"Pretty extensive. On D-day, when we came in, Kilo company had to deal with this," said Lt. Col. Brian Christmas. "There are two of them that we found so far."
And there are many more out there. But even when they spot them, the Marines are on strict orders to "go slow" and avoid using heavy weapons or air strikes.
The Taliban is using the local population as a human shield - and it's working. The Marines are taking greater risks to avoid civilian casualties.
They're moving in slowly, trying to flush out the snipers one at a time.
British troops have gone deep into Taliban-controlled areas to find them and U.S. military sources say that two elite teams of Marines are on a similar mission.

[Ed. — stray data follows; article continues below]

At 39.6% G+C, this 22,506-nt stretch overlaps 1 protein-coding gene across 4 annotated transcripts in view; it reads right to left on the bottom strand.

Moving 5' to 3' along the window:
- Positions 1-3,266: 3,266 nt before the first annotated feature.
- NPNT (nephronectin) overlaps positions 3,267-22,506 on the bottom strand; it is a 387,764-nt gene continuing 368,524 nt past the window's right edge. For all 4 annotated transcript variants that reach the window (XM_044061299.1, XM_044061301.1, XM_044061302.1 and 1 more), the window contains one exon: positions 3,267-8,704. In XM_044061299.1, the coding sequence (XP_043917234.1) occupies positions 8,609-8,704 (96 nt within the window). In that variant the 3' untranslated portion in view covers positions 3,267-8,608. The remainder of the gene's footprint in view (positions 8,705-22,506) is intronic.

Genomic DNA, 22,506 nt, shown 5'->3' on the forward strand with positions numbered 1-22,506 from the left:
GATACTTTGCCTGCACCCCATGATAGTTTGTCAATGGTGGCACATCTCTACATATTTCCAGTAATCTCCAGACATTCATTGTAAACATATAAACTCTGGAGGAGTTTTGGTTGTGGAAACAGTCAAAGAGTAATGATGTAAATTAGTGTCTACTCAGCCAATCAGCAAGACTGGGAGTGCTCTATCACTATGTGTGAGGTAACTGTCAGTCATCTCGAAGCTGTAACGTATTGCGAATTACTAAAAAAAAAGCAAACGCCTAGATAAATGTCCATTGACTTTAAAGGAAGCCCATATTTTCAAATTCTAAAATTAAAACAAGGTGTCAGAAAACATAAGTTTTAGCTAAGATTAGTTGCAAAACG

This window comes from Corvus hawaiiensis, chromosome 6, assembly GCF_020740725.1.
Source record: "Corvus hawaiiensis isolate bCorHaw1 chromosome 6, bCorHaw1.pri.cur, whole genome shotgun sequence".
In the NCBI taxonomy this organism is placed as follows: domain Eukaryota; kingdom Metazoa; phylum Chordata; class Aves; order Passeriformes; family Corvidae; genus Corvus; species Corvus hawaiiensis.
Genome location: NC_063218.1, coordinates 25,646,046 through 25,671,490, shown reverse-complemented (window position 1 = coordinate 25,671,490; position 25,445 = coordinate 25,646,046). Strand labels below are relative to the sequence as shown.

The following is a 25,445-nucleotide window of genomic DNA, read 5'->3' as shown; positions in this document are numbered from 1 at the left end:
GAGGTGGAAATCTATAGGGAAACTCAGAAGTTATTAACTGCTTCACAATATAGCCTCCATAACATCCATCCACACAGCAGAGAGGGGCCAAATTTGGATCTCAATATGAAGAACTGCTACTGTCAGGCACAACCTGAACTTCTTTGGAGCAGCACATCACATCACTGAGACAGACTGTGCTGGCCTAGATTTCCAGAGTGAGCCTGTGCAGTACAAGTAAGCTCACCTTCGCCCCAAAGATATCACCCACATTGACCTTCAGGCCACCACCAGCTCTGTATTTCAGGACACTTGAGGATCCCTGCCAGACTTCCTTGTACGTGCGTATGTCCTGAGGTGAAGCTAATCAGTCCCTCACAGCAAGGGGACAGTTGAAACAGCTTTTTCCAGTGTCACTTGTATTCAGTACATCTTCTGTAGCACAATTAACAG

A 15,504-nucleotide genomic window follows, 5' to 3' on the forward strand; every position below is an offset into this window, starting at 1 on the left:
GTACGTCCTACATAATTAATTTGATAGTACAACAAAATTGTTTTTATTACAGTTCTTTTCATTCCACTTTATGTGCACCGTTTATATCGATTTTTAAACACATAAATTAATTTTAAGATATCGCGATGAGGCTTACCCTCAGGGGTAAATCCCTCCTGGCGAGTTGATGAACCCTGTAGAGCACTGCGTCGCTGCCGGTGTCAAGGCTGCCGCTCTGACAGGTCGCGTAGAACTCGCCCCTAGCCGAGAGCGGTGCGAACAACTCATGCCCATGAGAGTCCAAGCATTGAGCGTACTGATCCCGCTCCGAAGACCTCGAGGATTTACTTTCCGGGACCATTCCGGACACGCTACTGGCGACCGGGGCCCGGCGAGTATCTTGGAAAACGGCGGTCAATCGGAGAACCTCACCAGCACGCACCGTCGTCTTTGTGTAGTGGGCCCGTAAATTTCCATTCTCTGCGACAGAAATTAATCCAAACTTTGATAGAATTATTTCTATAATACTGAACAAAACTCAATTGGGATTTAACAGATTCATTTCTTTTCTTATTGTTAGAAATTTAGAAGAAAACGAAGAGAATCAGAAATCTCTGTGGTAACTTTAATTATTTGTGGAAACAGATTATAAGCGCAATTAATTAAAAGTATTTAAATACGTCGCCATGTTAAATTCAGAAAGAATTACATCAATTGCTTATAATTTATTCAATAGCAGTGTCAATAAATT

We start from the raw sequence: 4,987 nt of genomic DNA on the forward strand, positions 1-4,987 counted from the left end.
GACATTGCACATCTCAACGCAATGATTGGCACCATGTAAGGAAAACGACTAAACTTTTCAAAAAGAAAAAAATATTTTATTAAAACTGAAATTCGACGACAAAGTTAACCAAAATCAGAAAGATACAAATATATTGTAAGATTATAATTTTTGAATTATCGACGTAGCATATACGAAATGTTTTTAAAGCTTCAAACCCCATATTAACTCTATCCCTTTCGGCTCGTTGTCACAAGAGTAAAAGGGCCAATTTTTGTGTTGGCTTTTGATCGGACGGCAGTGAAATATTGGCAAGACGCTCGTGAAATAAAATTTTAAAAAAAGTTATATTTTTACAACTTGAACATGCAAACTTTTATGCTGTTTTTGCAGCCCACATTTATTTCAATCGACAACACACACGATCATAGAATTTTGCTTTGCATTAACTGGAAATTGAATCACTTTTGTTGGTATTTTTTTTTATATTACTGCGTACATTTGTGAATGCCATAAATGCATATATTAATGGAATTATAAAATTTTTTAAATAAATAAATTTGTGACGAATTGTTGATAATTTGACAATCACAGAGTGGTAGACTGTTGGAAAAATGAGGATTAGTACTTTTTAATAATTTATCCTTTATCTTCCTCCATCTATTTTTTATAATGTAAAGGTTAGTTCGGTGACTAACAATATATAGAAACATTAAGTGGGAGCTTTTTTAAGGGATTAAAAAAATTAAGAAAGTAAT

More coverage from CBS News Correspondent Mandy Clark:
Marines Reach out to Marjah Population
Marines Drive Into Afghan Stronghold
Marines Engage Taliban on Edge of Marjah
Afghanistan: Life on the Frontline
Still, local residents have been caught up in the crossfire. Major Jim Coffman is a civil affairs officer. He has to meet the victims' families.
"I lifted the sheet and there was a little girl that was dead," Maj. Coffman said. "She was probably about the same age as my youngest daughter."
Everyone - soldiers and civilians - is waiting for the fighting to end. But as long as there are snipers hiding among them, no one here is safe.